Roof Restoration: Highlighting the Elements of Specialty and Commercial Roofs

Specialty Residential Roofing - Close-up view of roof restoration at 7 St.Thomas Street in Toronto, Ontario
Specialty Residential Roofing - Close-up view of roof restoration at 7 St.Thomas Street in Toronto, Ontario

Roof Restoration: Highlighting the Elements of Specialty and Commercial Roofs

Specializing in interior and exterior restoration of heritage sites, Roof Tile Management is committed to maintaining the cultural value of Canada’s most prominent heritage buildings. Heritage buildings are a part of our past and our future. When restored properly, these buildings can remain a cherished part of our lives for years to come.

Heritage Roof Restoration – Starting at the top is the foundation of our business

Striking rooftops can be the first thing you notice about a heritage building. Each rooftop is distinctive; the size, shape and slope of the roof create the building silhouette, while the roofing materials contribute texture and pattern.

Like any repair or restoration on a heritage building, roofing must be considered as part of the whole and when repairing or restoring, you must respect other building design elements like windows, doors and masonry.

Roofing is the foundation upon which Roof Tile Management was built. For the past 35 years we’ve successfully completed hundreds of roofing projects spanning a wide range of building styles, including government buildings, schools, institutions and heritage residential homes.

Roofing Restoration – Critical to preserve your heritage building

A building’s first defense against the weather, roofing must stand up to extreme elements such as the harsh heat of the sun, freezing winter snows, strong winds, hail, heavy rainfall and even lightning. As a result, the roof is typically the first part of any building that needs restoring or replacement.

A working and functional roof prevents water from entering the structure and damaging the interior and foundation of the building. Secure the roof first if you want to ensure that your heritage building is well-protected and secured.

Heritage buildings boast a variety of roofing material like metal, clay or ceramic tiles, or cedar and slate shingles. Because the rooftops on historical buildings are often distinctly-shaped, restorers may need to hand-cut and shape tiles, wood or stone to fit around corners and chimneys when performing roof restorations.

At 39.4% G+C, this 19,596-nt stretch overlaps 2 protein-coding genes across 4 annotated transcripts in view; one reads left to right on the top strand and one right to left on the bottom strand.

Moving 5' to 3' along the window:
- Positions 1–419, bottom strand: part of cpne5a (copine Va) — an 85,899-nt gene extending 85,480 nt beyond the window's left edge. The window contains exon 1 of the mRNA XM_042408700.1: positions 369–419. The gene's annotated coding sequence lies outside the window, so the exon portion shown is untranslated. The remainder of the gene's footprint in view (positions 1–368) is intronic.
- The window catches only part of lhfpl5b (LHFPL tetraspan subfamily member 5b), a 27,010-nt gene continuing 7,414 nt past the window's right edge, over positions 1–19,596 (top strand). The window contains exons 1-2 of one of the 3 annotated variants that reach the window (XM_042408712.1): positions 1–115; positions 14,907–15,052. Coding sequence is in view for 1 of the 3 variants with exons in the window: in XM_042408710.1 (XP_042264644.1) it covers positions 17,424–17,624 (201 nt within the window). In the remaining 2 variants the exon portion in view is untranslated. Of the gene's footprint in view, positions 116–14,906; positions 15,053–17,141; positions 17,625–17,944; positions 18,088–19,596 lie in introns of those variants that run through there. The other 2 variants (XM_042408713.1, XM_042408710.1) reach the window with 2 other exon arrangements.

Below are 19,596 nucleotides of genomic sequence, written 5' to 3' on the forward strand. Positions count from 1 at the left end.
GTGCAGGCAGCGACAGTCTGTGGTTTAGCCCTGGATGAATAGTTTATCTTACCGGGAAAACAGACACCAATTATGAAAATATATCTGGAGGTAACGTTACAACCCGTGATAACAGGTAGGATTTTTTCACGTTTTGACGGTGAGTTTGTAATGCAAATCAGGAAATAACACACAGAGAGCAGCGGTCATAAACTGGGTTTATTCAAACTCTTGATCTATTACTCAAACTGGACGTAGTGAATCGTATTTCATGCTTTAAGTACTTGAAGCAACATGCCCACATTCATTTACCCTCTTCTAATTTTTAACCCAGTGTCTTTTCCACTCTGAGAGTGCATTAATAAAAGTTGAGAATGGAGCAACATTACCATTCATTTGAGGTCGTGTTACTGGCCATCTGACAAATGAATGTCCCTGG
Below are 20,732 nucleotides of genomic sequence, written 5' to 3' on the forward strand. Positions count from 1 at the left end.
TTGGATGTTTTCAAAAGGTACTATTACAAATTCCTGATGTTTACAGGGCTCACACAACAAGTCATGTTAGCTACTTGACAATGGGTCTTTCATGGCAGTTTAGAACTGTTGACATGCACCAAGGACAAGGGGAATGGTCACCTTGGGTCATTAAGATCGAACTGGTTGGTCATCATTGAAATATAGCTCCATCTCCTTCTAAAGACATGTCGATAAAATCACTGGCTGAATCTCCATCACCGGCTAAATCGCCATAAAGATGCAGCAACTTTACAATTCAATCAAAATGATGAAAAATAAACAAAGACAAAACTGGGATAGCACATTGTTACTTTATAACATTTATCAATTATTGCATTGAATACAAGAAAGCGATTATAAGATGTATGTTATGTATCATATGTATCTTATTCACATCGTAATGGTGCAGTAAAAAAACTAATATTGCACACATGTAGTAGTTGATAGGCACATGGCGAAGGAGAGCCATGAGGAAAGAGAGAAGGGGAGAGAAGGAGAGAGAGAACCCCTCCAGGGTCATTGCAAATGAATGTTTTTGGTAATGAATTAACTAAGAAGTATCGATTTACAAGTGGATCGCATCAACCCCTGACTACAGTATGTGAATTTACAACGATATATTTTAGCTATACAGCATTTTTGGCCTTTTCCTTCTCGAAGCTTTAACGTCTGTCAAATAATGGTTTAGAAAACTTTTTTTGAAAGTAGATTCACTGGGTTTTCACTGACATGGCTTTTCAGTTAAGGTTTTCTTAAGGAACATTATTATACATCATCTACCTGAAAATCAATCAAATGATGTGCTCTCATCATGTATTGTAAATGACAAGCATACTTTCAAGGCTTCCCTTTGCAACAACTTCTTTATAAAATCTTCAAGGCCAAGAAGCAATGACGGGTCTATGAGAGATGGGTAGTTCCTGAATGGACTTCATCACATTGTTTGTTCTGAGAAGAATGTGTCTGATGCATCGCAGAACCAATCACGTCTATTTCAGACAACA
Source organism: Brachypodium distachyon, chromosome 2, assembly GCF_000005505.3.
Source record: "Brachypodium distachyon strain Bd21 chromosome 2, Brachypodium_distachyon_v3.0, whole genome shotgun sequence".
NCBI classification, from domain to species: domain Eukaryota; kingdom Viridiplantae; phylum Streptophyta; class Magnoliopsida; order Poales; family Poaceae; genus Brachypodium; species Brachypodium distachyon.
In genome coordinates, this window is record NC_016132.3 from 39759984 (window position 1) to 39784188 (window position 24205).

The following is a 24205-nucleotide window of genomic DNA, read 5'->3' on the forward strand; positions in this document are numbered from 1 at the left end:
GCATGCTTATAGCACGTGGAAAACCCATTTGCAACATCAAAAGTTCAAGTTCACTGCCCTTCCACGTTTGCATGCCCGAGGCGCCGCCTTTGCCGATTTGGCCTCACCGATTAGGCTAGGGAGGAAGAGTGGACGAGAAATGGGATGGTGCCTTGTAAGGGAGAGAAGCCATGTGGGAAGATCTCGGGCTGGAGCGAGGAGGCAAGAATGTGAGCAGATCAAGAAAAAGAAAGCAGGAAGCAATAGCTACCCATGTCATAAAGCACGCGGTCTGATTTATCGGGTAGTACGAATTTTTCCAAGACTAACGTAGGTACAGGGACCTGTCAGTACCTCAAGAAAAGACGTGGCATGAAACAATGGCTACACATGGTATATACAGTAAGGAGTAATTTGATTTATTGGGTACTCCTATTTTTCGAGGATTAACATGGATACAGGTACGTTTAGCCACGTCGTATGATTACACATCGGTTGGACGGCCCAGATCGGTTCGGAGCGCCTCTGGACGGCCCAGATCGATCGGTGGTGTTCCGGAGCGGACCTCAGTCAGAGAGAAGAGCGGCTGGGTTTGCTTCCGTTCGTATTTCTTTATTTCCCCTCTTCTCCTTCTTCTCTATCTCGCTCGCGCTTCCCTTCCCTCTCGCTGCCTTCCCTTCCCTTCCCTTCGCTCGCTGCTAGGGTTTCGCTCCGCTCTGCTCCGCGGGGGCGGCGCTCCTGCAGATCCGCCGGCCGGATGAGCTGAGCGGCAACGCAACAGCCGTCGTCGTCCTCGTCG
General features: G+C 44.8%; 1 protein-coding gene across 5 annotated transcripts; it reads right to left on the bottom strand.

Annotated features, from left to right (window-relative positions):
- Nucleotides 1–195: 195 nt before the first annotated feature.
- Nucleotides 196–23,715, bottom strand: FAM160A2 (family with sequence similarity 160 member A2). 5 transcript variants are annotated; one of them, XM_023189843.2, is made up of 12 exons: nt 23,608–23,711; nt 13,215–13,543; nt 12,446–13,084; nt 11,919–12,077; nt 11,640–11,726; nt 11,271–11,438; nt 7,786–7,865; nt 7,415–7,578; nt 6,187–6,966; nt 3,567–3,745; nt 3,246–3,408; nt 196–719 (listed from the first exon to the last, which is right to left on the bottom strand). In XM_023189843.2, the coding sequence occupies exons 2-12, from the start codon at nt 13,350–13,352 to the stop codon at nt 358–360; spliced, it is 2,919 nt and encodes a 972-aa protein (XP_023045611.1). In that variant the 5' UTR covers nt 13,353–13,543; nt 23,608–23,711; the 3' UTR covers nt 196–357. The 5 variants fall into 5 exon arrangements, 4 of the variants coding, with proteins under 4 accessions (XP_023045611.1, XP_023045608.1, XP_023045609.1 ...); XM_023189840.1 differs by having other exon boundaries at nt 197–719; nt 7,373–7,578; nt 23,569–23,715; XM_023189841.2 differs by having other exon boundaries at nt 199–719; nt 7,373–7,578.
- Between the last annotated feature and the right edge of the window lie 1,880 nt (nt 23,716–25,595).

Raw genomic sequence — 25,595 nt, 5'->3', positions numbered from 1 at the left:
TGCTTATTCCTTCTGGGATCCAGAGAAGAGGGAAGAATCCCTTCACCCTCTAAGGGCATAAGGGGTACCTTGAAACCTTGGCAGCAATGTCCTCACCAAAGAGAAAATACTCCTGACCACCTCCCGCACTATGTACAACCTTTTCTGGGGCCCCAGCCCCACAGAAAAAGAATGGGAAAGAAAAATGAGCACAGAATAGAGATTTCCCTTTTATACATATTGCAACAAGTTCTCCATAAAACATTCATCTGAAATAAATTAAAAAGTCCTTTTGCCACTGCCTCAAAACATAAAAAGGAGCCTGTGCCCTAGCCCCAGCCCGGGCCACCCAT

Clay / Ceramic and Concrete Tile Roofing

Because of the variety of shapes, colours and textures, tiles can be a distinctive and decorative roofing material. Terra cotta clay, concrete or ceramic tile roofing is heavier than many roofing materials. As a result, buildings on which these tiles are used require some structural reinforcement.

Clay or ceramic roofing tiles date back to pre-historic times. The material to make clay tiles was abundant and simple to form by hand. While properly-formed clay tiles can have a long life-span, the material can also be fragile, so special care must be taken to preserve and repair the tiles. The distinctive bright-red colour of the clay can fade due to weather conditions, the water absorption is high and the tiles do not always withstand temperature variations well, meaning clay tiles may require ongoing maintenance.

Concrete tiles were developed as an alternative to clay in the late 1800s. Although concrete lacks the bright colour of clay, concrete tiles gained popularity as they reproduced the distinctive patterns of clay tile, with a slightly lower cost and weight. The strength and durability of concrete tiles depends on the quality of the concrete mixture.

Life expectancy if properly maintained: 50 – 80+ years.

Slate Shingles

With a dark, aesthetically-pleasing pattern and detailing, and extremely durable properties, slate is an important design element on many historic buildings, especially church and government buildings.

Used in Canada since the early 1800s, slate shingles are low-maintenance and provide a strong, solid, look to heritage buildings. When installed properly, slate roofs require little maintenance. Natural slate is fire-resistant, frost-resistant, energy-efficient, and has an extremely low water absorption index.

RTM experts work with both natural and synthetic slate to restore the striking appearance and exceptional functionality of slate roofs. Although hand-crafted slate shingles can be expensive to repair and replace, the rewards when they are properly restored can last a lifetime or longer.

Life expectancy if properly maintained: 60 – 125+ years.

Asphalt Shingles

Asphalt shingles are constructed of felt saturated with asphalt, with a coating of ceramic grains. Used in Canada since the 1890s, asphalt shingles were chosen for their relatively low cost and their ability to mimic the look of traditional shingle materials like wood.

Life expectancy if properly maintained: 15 – 25 years.

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